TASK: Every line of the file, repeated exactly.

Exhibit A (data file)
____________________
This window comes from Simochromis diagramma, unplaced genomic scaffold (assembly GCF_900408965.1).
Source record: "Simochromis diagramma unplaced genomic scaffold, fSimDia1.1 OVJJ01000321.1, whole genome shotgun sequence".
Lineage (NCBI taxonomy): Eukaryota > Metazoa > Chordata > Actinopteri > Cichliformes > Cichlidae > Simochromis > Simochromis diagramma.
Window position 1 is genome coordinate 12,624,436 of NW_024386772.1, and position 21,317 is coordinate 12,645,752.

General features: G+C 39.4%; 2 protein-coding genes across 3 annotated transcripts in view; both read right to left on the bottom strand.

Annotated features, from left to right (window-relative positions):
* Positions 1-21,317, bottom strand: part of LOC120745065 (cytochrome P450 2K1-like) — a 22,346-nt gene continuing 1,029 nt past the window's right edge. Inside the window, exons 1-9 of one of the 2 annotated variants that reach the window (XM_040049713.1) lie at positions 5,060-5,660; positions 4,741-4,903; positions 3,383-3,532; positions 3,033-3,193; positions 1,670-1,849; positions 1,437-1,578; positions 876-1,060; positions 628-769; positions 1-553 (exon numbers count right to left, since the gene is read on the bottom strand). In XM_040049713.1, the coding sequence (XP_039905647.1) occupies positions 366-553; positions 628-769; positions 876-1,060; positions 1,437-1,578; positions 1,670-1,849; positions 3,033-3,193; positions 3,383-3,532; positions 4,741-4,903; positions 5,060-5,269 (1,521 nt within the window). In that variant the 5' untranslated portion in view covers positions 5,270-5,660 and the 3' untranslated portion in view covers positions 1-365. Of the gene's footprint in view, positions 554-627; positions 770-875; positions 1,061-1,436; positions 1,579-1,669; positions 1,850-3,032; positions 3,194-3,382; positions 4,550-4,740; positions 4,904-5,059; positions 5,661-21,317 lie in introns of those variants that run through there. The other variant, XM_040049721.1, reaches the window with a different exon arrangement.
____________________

This window comes from Simochromis diagramma, unplaced genomic scaffold (assembly GCF_900408965.1).
Source record: "Simochromis diagramma unplaced genomic scaffold, fSimDia1.1 OVJJ01000321.1, whole genome shotgun sequence".
Lineage (NCBI taxonomy): Eukaryota > Metazoa > Chordata > Actinopteri > Cichliformes > Cichlidae > Simochromis > Simochromis diagramma.
Window position 1 is genome coordinate 12,624,436 of NW_024386772.1, and position 21,317 is coordinate 12,645,752.

General features: G+C 39.4%; 2 protein-coding genes across 3 annotated transcripts in view; both read right to left on the bottom strand.

Annotated features, from left to right (window-relative positions):
* Positions 1-21,317, bottom strand: part of LOC120745065 (cytochrome P450 2K1-like) — a 22,346-nt gene continuing 1,029 nt past the window's right edge. Inside the window, exons 1-9 of one of the 2 annotated variants that reach the window (XM_040049713.1) lie at positions 5,060-5,660; positions 4,741-4,903; positions 3,383-3,532; positions 3,033-3,193; positions 1,670-1,849; positions 1,437-1,578; positions 876-1,060; positions 628-769; positions 1-553 (exon numbers count right to left, since the gene is read on the bottom strand). In XM_040049713.1, the coding sequence (XP_039905647.1) occupies positions 366-553; positions 628-769; positions 876-1,060; positions 1,437-1,578; positions 1,670-1,849; positions 3,033-3,193; positions 3,383-3,532; positions 4,741-4,903; positions 5,060-5,269 (1,521 nt within the window). In that variant the 5' untranslated portion in view covers positions 5,270-5,660 and the 3' untranslated portion in view covers positions 1-365. Of the gene's footprint in view, positions 554-627; positions 770-875; positions 1,061-1,436; positions 1,579-1,669; positions 1,850-3,032; positions 3,194-3,382; positions 4,550-4,740; positions 4,904-5,059; positions 5,661-21,317 lie in introns of those variants that run through there. The other variant, XM_040049721.1, reaches the window with a different exon arrangement.